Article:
Well aware of the fast changing political situation and the installation of popular government, the Government of India strongly felt the need for immediate appointment of a dewan (more or less like a prime minister) in Manipur to represent, according to them, India and to advise the maharaja of Manipur. So they sent a letter on 2 July, 1947 for the purpose. Initially, Sir Akbar Haidari, governor of Assam appointed P.B. Singh who was to combine the two roles as chief minister and a dewan for a time being.


Succeeding Hydari as governor, Sri Prakasa, who happened to be an old friend of Bodhachandra, visited Manipur in March, 1949 and assured the latter that “the Union Government had no designs on the state, and later put in writing that the ‘distinct identity of Manipur would be preserved, and that no merger with the Centre or any other territory would be effected, except military relations for the defence of India as a whole” (John Paratt & Arambam Saroj Nalini Paratt, Integration or Annexation? Manipur’s Relation with India, 1947-1949, in Self-Determination Movement in Manipur (edited by A.K.Singh,etc.), 2015:51). At the same time, Prakasa told Bodhachandra that he wanted to appoint a new dewan in place of P.B.Singh. Maharaja Bodhachandra then told Sri Prakasa that the person so appointed as dewan should be acceptable to him and should not interfere in the internal affaris of the state.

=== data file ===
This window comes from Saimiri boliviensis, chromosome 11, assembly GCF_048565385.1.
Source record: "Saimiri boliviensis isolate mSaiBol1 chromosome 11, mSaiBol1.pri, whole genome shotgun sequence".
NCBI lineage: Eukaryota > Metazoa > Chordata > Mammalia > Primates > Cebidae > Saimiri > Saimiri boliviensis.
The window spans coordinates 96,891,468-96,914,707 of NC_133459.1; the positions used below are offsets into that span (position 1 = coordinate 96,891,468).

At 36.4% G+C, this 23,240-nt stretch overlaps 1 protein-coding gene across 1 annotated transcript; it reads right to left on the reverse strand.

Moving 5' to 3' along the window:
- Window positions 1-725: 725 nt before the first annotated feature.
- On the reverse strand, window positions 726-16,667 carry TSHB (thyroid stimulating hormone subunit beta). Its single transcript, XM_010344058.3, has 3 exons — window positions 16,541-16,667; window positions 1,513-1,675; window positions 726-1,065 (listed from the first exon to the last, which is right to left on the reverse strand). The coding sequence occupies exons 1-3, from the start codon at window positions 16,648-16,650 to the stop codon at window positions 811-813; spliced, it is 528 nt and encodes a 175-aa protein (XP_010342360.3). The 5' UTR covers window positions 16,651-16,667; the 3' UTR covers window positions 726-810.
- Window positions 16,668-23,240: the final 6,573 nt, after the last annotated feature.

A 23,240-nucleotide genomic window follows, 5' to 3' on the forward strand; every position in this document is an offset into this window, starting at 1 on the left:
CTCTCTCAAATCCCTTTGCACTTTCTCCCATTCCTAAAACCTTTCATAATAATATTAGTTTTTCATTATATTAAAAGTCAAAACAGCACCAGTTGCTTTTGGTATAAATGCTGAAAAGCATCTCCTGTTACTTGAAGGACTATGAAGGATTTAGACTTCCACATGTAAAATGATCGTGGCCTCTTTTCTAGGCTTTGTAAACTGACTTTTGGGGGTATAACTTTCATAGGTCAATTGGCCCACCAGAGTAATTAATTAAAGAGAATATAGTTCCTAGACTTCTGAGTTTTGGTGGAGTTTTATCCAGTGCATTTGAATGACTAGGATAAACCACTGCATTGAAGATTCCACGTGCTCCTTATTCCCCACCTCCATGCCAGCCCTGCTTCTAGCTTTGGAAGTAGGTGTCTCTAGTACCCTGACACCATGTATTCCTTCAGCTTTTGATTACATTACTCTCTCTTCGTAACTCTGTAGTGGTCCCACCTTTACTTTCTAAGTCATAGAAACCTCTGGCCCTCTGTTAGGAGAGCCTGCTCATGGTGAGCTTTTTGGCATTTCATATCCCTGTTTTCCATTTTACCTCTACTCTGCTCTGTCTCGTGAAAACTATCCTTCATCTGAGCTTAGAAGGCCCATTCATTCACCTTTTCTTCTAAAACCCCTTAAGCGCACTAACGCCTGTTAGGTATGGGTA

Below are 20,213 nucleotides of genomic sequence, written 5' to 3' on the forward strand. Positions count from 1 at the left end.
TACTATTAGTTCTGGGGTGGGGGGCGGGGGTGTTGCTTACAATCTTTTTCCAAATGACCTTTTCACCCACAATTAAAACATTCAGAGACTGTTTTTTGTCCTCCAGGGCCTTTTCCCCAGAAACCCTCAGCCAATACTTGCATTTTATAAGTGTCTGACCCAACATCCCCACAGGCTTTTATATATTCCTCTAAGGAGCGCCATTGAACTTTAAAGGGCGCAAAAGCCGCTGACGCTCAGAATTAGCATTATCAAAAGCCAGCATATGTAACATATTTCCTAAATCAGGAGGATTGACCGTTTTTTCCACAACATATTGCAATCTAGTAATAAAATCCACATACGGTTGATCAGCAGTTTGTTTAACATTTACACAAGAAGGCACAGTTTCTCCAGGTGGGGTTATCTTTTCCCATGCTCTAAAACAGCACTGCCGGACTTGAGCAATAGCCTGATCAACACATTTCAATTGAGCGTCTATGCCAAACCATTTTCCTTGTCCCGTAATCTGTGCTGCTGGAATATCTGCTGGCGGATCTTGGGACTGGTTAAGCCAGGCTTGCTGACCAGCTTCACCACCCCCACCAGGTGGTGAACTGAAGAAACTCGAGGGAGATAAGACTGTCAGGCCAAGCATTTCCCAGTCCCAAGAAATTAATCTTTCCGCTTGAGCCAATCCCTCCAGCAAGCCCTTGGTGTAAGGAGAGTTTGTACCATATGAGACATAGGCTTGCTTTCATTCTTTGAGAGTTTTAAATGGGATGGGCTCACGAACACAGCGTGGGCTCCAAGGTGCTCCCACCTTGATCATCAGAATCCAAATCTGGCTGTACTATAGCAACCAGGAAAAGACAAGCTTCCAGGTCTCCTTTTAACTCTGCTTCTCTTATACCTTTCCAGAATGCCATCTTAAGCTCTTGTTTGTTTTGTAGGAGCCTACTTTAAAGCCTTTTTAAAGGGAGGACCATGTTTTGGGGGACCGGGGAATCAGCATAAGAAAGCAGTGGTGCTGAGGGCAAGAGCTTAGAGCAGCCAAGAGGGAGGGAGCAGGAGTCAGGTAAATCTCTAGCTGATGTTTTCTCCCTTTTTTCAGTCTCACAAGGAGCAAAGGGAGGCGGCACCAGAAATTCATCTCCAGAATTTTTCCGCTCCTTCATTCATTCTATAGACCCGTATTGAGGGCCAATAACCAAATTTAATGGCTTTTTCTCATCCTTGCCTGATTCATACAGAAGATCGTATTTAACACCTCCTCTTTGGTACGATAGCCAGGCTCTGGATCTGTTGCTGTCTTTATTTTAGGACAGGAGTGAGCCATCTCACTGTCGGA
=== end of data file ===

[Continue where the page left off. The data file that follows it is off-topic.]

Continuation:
Prakasa was not a man of his words. Deliberately ignoring Bodhachandra’s plea, Prakasa appointed Major General Rwal Amar Singh as the new dewan who was instructed to superintendent, guide and control the administration of the state with an overall control over law and order, administration of hills and distribution of portfolios of ministers. Besides these, the dewan could demand any paper or information from any ministry of the state. As his last resort, Bodhachandra then retorted that there was no provision of appointment of a dewan in the new constitution. Despite Bodhachandra’s protest, R.A.Singh’s appointment as the new deawn was pushed through. In this connection Prof Senjam Mangi Singh observes thus “Once R.A Singh was appointed as the dewan, the administration was to be done under his general superintendence, guidance and control. They should have realized earlier that the appointment of such an official would be in contradiction not only with the provisions of the Manipur State Constitution of 1947, but also with their own existence. Having failed to do this, perhaps they realized that it was too late in the day to assert their meaningful existence by the time the merger agreement was about to be implemented”.(Annexation of Manipur, 1949,p.90).